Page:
The claim “only 63 calories a can” was therefore a nutrition claim equivalent to a low calorie/energy nutrition claim. However, it was not permitted to make a low calorie/energy nutrition claim in relation to alcohol. We therefore concluded that the ad breached the Code.
On that point, the ad breached CAP Code (Edition 12) rules
Marketing communications that contain nutrition or health claims must be supported by documentary evidence to show they meet the conditions of use associated with the relevant claim, as specified in the applicable register. Claims must be presented clearly and without exaggeration.
Only nutrition claims listed in the applicable register may be used in marketing communications.
Only health claims listed as authorised in the applicable register, or claims that would have the same meaning to the consumer, may be used in marketing communications. (Food, food supplements and associated health or nutrition claims) and 18.17 18.17 Marketing communications may give factual information about product contents, including comparisons, but must not make any health, fitness or weight-control claims.
The only permitted nutrition claims are "low-alcohol", "reduced alcohol" and "reduced energy" and any claim likely to have the same meaning for the consumer. (Alcohol).
The CAP Code required marketing communications to be socially responsible and contain nothing likely to lead people to adopt styles of drinking that were unwise, including encouraging excessive drinking. We noted the video was headed “3 REASONS I DRINK WHISP ALCOHOL” and included the statement “They actually get you drunk”. While we welcomed Whisp Drinks’ and Rosie Breens’ actions to remove the post after we had contacted them, we considered that the claim “They actually get you drunk” would be interpreted as encouraging excessive drinking. We therefore concluded that the post was irresponsible.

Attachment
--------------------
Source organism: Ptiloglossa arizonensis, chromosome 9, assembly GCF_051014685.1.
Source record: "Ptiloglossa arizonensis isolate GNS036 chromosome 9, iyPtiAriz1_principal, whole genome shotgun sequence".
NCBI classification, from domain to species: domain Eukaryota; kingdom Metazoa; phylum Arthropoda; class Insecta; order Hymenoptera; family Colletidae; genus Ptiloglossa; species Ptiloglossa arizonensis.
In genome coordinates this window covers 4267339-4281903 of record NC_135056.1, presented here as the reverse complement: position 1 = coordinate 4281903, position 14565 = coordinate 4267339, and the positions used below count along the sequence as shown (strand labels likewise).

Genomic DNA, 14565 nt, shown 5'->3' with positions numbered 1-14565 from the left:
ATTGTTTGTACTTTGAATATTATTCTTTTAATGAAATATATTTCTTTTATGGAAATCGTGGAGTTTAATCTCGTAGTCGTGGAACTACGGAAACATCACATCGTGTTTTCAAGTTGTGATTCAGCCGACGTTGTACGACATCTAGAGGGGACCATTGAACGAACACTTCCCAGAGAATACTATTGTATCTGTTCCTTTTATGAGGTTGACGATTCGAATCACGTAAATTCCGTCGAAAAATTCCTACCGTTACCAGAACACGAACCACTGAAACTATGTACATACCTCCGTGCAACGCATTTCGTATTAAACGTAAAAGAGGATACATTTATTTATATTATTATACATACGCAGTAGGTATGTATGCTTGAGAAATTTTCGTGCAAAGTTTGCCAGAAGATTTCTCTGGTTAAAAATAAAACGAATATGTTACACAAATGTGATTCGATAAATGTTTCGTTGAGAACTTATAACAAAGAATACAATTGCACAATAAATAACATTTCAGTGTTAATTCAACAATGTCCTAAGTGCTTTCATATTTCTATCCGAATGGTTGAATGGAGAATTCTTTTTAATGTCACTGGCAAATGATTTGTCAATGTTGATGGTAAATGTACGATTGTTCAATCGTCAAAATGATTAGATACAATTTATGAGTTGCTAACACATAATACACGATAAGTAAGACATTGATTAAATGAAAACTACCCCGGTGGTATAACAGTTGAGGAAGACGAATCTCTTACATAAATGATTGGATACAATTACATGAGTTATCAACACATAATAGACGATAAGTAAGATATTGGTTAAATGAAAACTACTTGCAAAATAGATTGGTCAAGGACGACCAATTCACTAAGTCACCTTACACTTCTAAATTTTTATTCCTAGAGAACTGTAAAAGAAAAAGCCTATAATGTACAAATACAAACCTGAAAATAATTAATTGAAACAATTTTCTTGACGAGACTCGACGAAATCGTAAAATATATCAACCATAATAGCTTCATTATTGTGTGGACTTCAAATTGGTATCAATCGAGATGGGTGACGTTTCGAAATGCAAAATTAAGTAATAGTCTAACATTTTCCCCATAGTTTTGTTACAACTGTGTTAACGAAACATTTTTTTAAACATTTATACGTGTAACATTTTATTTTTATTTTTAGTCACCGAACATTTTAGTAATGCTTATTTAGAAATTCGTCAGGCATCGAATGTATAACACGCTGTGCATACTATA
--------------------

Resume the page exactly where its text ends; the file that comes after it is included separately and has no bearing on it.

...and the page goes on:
On that point, the ad breached CAP Code (Edition 12) rules 18.1 18.1 Marketing communications must be socially responsible and must contain nothing that is likely to lead people to adopt styles of drinking that are unwise. For example, they should not encourage excessive drinking. Care should be taken not to exploit the young, the immature or those who are mentally or socially vulnerable. (Alcohol).
The CAP Code required that ads for alcoholic drinks should not show people who were, or appeared to be, under 25 years of age in a significant role.
We understood that Rosie Breen was 24 years old at the time the ad appeared, and she was featured holding and stating that she consumed the alcoholic product in the video. Therefore we concluded that the ad was in breach of the Code.
On that point, the ad breached CAP Code (Edition 12) rule 18.16 18.16 People shown drinking or playing a significant role must neither be nor seem to be under 25. People under 25 may be shown in marketing communications, for example, in the context of family celebrations, but must be obviously not drinking. (Alcohol).
The ad must not appear again in its current form. We told Wild Drinks Group Ltd t/a Whisp Drinks and Rosie Breen not to make non-permitted low calorie nutrition claims about alcoholic drinks, and to ensure that future marketing communications for alcoholic drinks did not encourage excessive drinking or show people who were, or appeared to be, under 25 years of age in a significant role.